I chose the Fling for a variety of reasons, the original time around: I knew I wanted to carry my sex toys in my carry-on. I didn’t want anything too phallic, as I had no desire to have to explain things to the TSA—though friends of mine have done this with little issue. Being wood, the fling is much lighter in comparison to similarly-designed products, which are more often metal or glass. Though wood could of course break, I felt more secure with wood than with glass, and metal was too heavy. It’s also gorgeously shaped, ergonomic for use either by yourself or a partner, and perk: it’s gorgeous. My first trip, I was staying at my beau’s mom’s house. For this reason, I also knew I didn’t want something that would catch the eye or seem out of place if it was accidentally left on the nightstand. 

The fling fit my needs better than anything else in my collection. It didn’t add unnecessary weight to my already heavy shoulder bag, it didn’t attract suspicion, it looked beautiful, and it was the ideal toy for use with a partner when neither had much experience with partnered toy use. 

The Fling is comfortable. Smooth curves, uniquely placed hold for fingers to slip through enabling it to be gripped from a variety of angles, in a variety of positions, without hurting even arthritic hands (mine) as readily as most other penetrating toys would. As with any curved toy, there’s some incident of “hooking” the pelvic bone—especially when you or your partner is first using it—but it’s easy enough to remedy that if you don’t like the sensation. The “point” of the toy is round and large enough to not be uncomfortable, even for those just starting to explore what kind of sensations they prefer. The holding point is more intuitive to wield than most other toys, whether the beloved Pure Wand or the base of any dildo, allowing for the person using it to move fluidly.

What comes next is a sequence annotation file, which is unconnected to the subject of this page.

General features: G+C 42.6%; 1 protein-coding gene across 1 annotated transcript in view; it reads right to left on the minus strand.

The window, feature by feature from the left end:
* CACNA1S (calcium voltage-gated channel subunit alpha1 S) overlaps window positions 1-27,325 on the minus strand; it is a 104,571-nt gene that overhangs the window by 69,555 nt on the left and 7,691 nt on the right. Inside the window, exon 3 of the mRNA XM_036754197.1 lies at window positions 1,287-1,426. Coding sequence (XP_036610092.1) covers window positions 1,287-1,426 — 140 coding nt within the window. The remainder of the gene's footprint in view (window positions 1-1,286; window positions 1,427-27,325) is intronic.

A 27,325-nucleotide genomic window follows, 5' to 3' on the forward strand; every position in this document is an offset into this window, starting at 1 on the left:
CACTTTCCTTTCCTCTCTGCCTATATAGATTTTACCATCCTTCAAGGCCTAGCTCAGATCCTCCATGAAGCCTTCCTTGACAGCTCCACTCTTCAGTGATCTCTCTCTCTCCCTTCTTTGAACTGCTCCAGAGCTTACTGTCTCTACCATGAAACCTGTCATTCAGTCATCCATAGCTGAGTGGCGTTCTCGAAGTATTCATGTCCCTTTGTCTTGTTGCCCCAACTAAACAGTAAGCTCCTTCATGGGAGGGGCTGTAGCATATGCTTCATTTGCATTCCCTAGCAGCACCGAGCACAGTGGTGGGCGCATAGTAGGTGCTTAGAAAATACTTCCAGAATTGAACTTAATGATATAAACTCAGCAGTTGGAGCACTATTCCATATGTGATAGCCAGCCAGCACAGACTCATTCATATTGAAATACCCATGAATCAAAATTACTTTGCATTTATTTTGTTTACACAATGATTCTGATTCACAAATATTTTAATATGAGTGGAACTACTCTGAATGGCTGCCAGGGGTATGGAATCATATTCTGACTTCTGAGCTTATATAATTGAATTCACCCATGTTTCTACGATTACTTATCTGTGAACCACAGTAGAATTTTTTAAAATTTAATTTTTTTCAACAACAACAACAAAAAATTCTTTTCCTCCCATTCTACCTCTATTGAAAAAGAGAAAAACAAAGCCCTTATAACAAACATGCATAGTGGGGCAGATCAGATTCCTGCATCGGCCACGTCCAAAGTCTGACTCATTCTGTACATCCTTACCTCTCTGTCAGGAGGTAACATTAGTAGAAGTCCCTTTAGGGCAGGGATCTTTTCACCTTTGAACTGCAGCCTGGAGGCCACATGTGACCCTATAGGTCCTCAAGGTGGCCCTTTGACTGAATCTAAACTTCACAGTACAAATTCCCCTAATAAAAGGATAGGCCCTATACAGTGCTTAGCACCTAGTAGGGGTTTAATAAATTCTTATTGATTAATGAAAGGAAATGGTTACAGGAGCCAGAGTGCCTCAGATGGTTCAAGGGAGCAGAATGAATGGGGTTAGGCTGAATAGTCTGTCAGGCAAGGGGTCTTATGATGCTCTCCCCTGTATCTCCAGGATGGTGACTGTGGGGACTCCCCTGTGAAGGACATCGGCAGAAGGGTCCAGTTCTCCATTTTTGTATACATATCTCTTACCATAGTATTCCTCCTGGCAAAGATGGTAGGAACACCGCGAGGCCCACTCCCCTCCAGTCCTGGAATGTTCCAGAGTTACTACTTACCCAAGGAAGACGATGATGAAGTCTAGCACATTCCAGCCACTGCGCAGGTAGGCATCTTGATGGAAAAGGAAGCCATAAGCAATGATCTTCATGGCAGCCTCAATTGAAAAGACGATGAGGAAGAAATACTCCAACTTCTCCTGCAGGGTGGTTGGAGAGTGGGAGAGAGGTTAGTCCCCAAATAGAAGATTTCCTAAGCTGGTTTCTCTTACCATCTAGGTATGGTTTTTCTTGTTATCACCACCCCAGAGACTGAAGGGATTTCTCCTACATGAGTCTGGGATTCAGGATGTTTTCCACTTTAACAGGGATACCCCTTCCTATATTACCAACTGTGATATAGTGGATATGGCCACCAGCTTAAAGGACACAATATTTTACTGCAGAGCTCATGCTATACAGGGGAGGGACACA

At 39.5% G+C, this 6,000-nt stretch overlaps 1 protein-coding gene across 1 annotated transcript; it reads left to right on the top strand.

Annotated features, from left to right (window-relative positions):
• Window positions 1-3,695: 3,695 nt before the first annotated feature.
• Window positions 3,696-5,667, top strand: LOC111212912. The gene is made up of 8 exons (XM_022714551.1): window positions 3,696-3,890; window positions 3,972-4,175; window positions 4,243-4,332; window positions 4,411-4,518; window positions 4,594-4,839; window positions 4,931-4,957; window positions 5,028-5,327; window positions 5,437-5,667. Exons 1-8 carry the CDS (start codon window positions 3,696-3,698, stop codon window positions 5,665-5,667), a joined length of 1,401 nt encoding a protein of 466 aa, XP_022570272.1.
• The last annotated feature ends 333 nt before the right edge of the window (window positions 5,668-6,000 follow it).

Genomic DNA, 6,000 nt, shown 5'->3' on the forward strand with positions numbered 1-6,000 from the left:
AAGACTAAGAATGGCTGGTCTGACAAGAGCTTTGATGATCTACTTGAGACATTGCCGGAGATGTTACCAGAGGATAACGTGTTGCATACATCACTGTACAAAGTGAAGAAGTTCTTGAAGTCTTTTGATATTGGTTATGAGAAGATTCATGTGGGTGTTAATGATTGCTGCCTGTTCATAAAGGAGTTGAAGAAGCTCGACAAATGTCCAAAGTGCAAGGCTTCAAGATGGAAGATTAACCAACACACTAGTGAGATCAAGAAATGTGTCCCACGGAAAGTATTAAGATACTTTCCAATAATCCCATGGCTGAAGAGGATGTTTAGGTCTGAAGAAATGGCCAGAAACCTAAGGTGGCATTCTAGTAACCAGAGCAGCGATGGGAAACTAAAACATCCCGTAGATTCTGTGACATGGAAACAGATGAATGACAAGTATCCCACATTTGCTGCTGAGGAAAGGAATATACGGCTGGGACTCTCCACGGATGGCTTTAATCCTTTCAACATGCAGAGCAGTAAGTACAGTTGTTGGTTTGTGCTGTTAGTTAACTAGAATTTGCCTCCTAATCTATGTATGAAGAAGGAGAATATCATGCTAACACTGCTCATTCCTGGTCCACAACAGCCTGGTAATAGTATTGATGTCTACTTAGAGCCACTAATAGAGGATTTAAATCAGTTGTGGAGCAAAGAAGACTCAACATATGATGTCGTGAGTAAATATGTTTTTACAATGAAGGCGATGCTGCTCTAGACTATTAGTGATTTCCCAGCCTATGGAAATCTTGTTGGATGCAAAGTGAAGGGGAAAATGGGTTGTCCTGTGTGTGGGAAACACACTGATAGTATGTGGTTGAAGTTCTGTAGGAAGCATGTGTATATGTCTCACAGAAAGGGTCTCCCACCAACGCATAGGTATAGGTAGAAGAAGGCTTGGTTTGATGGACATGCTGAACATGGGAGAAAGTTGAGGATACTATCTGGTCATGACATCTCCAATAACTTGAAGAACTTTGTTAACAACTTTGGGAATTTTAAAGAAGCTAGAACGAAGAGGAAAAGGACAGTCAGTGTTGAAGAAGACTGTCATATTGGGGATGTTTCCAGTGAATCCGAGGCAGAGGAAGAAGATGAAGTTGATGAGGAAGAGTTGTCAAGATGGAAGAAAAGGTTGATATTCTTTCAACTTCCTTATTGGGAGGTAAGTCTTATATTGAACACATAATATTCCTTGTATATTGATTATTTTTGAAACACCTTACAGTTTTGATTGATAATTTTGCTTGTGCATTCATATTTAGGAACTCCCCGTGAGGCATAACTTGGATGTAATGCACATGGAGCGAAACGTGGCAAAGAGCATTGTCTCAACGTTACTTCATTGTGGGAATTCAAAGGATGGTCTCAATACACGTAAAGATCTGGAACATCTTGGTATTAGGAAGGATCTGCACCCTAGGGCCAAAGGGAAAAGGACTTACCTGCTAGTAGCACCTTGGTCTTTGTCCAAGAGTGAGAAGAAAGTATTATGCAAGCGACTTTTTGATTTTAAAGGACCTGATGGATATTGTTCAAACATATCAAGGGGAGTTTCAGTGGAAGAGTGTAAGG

‘Fluid’ is a fantastic word for the Fling, both to describe the motion of use, the flowing curves of the wood, and the potential product of its use. 

I generally recommend the Nobessence for people who like a luxury product, something beautiful to look at, but the Fling has merit beyond mere aesthetic. The material is well suited to people who don’t like the cold of metal or glass but do like the firmness, and a lightness that’s ideal for people who travel or people who have hand or joint pain. It’s unique shape and thoughtful design make it ideal for both partnered and solo use. If these are things you’ve been searching for, I definitely recommend the splurge of this or any other Nobessence toy.